Back at the 2016 Craft Brewers Conference, I remember sitting in a hotel conference room in the Philadelphia rain with a handful of craft brewery executives as they listened to a speech about how to team up and leverage their collective purchasing power through a new cooperative. Their stated goal at the time was to bring together a mass of quality craft beer members to, combined, achieve “1 million barrels” of buying power.
What became known as Alliance of Independent Brewers (IBA), did not reach half of the million barrel mark until a year later. There have been other incremental updates since 2017, but they kind of slipped off my radar.
“As you know, in 2016 the co-op was facing a classic Catch-22,” says IBA Executive Director Matt Hopkins. “We didn’t have member brewers to use to motivate suppliers to offer us savings programs. We had no savings program to use to recruit brewing members. So at CBC 2016, as you saw, we had to rely on brewers and suppliers who had the foresight to see what a craft beer co-op could become rather than what it was.
From there, the strategy was simple:
- Recruit more brewers – those who believed in the idea or saw a real opportunity to save money, and ideally both
- Find more suppliers willing to offer co-op members a combination of significant savings on raw materials and operating expenses, guaranteed access to supply, year-end volume discounts, and quantities of lower orders. (Note that members do not to have change one of their own suppliers).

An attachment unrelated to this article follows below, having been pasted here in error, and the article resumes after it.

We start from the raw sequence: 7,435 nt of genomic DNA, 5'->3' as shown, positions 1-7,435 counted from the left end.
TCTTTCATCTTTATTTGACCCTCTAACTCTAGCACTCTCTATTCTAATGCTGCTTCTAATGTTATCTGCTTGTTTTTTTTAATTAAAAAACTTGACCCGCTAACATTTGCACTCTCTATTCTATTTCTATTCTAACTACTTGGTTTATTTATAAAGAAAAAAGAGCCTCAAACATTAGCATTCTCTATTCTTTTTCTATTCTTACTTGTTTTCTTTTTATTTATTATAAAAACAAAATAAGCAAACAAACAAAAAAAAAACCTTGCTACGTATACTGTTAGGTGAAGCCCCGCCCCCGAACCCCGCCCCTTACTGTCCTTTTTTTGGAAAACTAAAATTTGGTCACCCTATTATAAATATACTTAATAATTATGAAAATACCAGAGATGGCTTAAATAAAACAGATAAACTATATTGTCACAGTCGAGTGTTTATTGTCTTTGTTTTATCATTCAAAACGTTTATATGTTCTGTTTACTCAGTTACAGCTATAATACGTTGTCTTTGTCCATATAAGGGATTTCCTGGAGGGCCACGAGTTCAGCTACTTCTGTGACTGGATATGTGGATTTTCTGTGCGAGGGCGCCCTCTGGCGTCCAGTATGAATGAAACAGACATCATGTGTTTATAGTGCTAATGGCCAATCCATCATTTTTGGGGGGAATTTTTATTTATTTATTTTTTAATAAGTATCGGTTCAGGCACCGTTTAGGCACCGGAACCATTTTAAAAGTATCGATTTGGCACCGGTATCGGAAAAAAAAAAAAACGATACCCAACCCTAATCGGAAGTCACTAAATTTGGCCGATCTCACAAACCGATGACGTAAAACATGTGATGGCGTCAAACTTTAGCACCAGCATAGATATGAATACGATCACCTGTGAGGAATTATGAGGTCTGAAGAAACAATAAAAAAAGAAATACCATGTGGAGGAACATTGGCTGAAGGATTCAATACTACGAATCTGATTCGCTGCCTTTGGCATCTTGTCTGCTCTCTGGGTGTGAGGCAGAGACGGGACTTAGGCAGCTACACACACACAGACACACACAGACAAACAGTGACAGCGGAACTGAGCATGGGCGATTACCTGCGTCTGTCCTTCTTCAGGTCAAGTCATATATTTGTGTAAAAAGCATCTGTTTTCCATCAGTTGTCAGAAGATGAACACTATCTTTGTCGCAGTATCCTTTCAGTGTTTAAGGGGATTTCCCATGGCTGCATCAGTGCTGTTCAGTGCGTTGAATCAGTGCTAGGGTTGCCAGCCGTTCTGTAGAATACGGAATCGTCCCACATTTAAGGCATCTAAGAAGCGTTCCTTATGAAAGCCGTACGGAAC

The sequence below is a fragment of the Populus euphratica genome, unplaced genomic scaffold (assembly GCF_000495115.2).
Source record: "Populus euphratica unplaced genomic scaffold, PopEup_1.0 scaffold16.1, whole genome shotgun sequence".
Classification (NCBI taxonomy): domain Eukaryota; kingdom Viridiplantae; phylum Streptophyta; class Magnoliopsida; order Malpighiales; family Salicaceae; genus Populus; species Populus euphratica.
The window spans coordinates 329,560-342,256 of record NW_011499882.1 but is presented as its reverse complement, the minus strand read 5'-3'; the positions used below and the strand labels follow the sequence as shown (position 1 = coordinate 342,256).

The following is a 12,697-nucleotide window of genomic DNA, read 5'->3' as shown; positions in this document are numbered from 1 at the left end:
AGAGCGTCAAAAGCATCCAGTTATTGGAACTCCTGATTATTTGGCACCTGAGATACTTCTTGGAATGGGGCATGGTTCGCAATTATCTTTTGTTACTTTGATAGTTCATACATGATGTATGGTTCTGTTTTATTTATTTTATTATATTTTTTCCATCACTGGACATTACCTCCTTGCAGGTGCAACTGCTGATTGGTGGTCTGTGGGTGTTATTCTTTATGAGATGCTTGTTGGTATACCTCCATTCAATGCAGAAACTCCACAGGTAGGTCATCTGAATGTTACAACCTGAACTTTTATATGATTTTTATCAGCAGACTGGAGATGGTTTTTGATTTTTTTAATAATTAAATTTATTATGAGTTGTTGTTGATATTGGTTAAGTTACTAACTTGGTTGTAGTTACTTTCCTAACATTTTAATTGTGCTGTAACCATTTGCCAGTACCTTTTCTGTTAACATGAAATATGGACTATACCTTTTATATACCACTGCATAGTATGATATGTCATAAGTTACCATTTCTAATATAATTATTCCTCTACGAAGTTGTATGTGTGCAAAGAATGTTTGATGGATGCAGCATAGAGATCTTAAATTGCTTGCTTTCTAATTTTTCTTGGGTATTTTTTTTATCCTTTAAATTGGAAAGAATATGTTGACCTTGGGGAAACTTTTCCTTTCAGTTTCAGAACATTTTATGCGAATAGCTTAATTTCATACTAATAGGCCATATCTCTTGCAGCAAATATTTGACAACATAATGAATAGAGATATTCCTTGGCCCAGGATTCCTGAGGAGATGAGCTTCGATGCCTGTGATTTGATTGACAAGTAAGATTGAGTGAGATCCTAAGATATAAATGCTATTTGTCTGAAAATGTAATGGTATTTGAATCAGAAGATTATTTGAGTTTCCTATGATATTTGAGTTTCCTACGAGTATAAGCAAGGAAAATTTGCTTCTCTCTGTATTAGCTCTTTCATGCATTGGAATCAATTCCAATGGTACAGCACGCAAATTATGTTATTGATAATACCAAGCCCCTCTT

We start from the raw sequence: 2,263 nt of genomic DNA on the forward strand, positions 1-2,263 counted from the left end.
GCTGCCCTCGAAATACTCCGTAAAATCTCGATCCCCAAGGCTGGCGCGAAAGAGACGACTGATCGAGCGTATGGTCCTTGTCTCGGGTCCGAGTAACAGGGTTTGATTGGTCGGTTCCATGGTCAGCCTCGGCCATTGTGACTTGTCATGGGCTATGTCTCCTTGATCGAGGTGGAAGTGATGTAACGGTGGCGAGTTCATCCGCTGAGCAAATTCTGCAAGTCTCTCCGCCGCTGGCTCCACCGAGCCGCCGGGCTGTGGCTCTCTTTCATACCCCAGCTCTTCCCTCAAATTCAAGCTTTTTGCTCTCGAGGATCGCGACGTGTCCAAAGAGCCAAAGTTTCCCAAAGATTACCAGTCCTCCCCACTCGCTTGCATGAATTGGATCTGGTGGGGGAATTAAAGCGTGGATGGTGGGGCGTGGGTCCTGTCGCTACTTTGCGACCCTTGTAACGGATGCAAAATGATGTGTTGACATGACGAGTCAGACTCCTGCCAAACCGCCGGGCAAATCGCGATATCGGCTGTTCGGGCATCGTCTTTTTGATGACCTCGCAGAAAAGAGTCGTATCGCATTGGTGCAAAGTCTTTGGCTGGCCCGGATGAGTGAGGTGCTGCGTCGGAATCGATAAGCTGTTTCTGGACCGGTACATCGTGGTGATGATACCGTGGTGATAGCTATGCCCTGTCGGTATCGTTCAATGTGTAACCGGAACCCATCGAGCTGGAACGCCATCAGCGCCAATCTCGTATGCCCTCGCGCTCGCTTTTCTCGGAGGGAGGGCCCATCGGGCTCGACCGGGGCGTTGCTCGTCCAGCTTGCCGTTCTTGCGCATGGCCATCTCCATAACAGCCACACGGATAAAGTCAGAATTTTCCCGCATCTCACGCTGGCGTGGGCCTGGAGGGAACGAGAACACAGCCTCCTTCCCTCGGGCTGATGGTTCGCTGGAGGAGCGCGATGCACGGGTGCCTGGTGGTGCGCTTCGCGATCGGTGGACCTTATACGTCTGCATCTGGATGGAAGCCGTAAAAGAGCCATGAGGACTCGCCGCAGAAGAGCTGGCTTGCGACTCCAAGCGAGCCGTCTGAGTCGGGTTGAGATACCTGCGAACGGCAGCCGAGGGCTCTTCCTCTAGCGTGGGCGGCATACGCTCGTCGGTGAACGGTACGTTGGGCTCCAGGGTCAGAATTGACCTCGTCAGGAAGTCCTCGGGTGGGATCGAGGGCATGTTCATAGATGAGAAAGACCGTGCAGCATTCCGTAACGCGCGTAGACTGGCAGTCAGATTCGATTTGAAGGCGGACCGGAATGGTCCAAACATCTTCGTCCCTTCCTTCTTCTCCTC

- Encourage member brewers to participate in as many savings programs as possible and reward them for doing so.
Well, the day has finally come. Over the past 12 months, the IBA has signed over 150 new member breweries from the United States and Canada and is on track to reach the one million barrel milestone.
“Our co-op is on the rise,” says Hopkins. “Entering CBC, we had 231 members across the United States and Canada with a combined barrel count of over 900,000. At CBC, over 370 interested breweries have come to our hospitality suite. We anticipate to cross the bar of 250 members and 1 million barrels in a few weeks.
It is more than just a symbolic round number. A typical 2,000 or 3,000 bbl brewhouse can save tens of thousands by participating in a savings program or two. Suppliers are now approaching the IBA, interested in a win-win relationship with the IBA and access to the membership base. CBC also marked the first distribution of more than $125,000 in profit sharing to member-owners, fueled by annual volume rebates.
“The principal recipients were some of the first brewers to join the IBA, those who believed in the potential of a cooperative in the craft beer industry,” Hopkins said. “It was great to reward them for their commitment, and this is just the start of what is possible.
Can savings programs. Beginning in 2017, the introduction of savings programs on printed and sleeved cans, brite and lids – and the expansion of this program over the years to include multiple suppliers, both international and domestic – just in time for the great bottle-to-can migration, and the ensuing can shortages and cost increases. This has and is helping a number of members access needed supply and lower minimum order quantities, while providing immediate savings and protection against cost increases.
“We’ve done this in other categories facing supply chain challenges — most recently, custom faucet handles and glassware,” Hopkins says.
Additional meaningful savings programs. The gradual addition of a number of other savings programs across a wide range of materials and other expenses – sometimes from multiple vendors to solve east and west coast freight issues. These include, but are not limited to: